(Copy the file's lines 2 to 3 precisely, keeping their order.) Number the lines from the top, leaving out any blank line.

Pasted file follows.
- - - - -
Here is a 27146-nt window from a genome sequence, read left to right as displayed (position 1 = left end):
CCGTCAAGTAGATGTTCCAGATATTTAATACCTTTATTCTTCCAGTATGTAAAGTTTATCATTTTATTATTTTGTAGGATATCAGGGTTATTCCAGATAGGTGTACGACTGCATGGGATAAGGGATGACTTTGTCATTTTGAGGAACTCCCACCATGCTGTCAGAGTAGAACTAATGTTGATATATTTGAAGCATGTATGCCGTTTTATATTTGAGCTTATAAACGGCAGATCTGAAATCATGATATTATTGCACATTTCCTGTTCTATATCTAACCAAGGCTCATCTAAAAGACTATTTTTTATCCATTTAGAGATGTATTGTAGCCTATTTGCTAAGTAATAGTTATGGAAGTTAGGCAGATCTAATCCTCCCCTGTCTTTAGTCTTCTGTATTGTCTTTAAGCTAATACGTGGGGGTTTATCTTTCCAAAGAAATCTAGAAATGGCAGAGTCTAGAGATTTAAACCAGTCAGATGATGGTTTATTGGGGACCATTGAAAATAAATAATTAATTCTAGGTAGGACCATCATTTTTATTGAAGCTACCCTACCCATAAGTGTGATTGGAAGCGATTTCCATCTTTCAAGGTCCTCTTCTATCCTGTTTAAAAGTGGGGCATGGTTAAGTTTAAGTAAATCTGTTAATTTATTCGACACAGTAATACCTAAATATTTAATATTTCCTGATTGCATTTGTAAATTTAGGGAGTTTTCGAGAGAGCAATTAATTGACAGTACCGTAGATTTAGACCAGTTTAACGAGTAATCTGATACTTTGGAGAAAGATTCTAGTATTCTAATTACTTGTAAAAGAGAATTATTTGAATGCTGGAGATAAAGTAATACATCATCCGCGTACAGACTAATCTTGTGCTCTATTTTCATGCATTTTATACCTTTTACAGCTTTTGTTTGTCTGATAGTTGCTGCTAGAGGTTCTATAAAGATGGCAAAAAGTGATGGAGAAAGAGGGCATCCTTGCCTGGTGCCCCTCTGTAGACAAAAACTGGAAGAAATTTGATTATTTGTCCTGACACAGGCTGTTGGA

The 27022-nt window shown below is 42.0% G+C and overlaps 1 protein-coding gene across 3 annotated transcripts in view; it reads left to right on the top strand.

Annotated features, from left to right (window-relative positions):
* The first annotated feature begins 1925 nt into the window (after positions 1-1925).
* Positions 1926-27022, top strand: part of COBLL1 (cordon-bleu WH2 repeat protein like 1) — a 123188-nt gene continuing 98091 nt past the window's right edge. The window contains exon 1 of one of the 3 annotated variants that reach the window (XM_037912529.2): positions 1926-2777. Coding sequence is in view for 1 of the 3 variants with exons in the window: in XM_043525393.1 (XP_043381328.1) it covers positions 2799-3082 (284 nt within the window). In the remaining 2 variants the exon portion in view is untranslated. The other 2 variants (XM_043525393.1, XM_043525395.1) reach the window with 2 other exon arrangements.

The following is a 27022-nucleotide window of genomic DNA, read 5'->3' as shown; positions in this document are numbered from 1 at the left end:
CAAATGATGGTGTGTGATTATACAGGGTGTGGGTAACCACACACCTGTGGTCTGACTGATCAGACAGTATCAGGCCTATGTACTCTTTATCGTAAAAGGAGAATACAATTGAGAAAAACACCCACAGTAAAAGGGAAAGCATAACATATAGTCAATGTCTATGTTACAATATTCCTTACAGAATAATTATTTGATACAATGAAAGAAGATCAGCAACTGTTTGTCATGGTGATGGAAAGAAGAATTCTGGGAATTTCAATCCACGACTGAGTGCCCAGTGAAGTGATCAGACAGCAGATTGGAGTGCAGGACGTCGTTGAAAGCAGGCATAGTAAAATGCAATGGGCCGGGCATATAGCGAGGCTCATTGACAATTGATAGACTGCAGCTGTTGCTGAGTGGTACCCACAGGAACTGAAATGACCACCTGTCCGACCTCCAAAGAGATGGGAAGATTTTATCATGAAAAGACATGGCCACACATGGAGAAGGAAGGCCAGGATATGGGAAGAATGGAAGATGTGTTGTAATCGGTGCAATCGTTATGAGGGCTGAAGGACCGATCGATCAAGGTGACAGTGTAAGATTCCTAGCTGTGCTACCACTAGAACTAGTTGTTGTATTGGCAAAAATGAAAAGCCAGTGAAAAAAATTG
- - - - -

CCGTCAAGTAGATGTTCCAGATATTTAATACCTTTATTCTTCCAGTATGTAAAGTTTATCATTTTATTATTTTGTAGGATATCAGGGTTATTCCAGATAGGTGTACGACTGCATGGGATAAGGGATGACTTTGTCATTTTGAGGAACTCCCACCATGCTGTCAGAGTAGAACTAATGTTGATATATTTGAAGCATGTATGCCGTTTTATATTTGAGCTTATAAACGGCAGATCTGAAATCATGATATTATTGCACATTTCCTGTTCTATATCTAACCAAGGCTCATCTAAAAGACTATTTTTTATCCATTTAGAGATGTATTGTAGCCTATTTGCTAAGTAATAGTTATGGAAGTTAGGCAGATCTAATCCTCCCCTGTCTTTAGTCTTCTGTATTGTCTTTAAGCTAATACGTGGGGGTTTATCTTTCCAAAGAAATCTAGAAATGGCAGAGTCTAGAGATTTAAACCAGTCAGATGATGGTTTATTGGGGACCATTGAAAATAAATAATTAATTCTAGGTAGGACCATCATTTTTATTGAAGCTACCCTACCCATAAGTGTGATTGGAAGCGATTTCCATCTTTCAAGGTCCTCTTCTATCCTGTTTAAAAGTGGGGCATGGTTAAGTTTAAGTAAATCTGTTAATTTATTCGACACAGTAATACCTAAATATTTAATATTTCCTGATTGCATTTGTAAATTTAGGGAGTTTTCGAGAGAGCAATTAATTGACAGTACCGTAGATTTAGACCAGTTTAACGAGTAATCTGATACTTTGGAGAAAGATTCTAGTATTCTAATTACTTGTAAAAGAGAATTATTTGAATGCTGGAGATAAAGTAATACATCATCCGCGTACAGACTAATCTTGTGCTCTATTTTCATGCATTTTATACCTTTTACAGCTTTTGTTTGTCTGATAGTTGCTGCTAGAGGTTCTATAAAGATGGCAAAAAGTGATGGAGAAAGAGGGCATCCTTGCCTGGTGCCCCTCTGTAGACAAAAACTGGAAGAAATTTGATTATTTGTCCTGACACAGGCTGTTGGA

The 27022-nt window shown below is 42.0% G+C and overlaps 1 protein-coding gene across 3 annotated transcripts in view; it reads left to right on the top strand.